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Transitional Adaptations

Home > Propellants, Firearms, and Ammunition Development > Evolution of Firearms > Breech Loading Firearm Design > Transitional Adaptations

The basic mechanisms were convenient for the percussion shooter and easily adapted to the breech mechanisms found in modern arms. Some percussion breechloaders were cleverly converted to fire modern cartridges with internal ignition. The early locking mechanism was usually robust enough to safely control a modern cartridge. The Sharps rifle is a noteworthy and familiar example. As a breech-loading percussion rifle for military use, it was easily modified to become one of the famous cartridge firearms of the American West.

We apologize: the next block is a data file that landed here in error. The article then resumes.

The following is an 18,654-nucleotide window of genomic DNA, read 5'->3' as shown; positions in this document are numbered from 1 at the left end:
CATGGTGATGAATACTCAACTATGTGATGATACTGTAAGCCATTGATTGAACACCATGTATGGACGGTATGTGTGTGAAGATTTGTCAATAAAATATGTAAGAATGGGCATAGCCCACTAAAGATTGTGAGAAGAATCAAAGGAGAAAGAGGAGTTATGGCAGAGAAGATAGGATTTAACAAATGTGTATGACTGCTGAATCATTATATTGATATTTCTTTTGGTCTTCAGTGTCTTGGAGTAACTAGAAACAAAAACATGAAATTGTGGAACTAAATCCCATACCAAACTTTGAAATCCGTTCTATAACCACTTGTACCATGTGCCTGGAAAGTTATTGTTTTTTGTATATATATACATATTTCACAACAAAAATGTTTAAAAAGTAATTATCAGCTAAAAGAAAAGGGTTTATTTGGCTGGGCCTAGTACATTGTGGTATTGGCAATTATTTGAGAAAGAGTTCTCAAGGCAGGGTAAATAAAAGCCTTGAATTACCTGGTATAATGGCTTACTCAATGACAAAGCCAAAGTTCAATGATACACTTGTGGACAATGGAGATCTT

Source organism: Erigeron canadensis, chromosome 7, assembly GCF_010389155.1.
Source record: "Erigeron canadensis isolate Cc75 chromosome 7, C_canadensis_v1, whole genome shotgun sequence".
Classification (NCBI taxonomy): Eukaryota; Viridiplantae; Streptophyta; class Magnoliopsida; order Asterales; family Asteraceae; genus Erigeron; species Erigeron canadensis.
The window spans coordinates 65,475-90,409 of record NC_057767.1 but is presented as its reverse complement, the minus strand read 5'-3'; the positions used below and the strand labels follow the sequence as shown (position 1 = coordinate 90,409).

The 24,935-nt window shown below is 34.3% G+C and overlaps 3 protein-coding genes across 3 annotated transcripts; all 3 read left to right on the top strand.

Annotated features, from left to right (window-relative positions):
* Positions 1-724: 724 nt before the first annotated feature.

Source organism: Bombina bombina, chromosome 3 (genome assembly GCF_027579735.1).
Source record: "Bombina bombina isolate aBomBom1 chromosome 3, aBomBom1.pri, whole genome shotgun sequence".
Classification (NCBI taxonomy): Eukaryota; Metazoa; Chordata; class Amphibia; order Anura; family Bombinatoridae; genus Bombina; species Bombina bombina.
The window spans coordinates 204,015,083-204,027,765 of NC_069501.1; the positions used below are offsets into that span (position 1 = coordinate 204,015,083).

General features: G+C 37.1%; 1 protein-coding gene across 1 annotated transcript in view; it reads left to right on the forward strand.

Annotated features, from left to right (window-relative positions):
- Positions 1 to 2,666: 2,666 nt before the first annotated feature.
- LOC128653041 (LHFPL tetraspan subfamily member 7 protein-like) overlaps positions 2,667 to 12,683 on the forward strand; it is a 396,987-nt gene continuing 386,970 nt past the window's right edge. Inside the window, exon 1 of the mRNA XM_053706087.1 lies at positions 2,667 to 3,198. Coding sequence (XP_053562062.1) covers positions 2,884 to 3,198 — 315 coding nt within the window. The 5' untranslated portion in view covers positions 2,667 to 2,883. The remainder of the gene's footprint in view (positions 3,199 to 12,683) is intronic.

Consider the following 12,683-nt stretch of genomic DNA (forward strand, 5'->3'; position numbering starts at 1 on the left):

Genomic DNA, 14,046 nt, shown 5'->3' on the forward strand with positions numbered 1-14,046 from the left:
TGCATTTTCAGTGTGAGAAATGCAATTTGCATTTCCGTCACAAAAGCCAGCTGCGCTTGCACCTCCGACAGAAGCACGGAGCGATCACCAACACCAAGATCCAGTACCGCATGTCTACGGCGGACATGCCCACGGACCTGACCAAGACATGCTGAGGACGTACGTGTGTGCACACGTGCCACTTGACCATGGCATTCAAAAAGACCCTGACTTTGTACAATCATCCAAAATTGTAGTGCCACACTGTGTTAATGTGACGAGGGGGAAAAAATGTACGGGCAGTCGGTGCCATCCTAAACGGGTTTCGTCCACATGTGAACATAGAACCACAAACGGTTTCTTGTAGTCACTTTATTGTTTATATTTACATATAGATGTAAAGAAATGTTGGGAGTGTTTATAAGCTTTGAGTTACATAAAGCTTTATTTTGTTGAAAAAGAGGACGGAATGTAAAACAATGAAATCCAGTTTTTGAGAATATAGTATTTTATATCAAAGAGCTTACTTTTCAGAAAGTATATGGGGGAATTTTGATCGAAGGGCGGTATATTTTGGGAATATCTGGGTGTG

In addition, the 1863 U.S. Springfield and the British 1853 Pattern Enfield (both .58 caliber rifled muskets) were converted to fire true cartridges by literally cutting off the top half of the breech area. The resulting cavity was filled with a hinged breechblock that was fitted with a long firing pin. The mechanism was locked using a rudimentary spring latch.

In this image of a percussion Sharps rifle converted to cartridge (below left), the device under the hammer spur is a leftover feature for tape priming, revealing the percussion heritage of the rifle.

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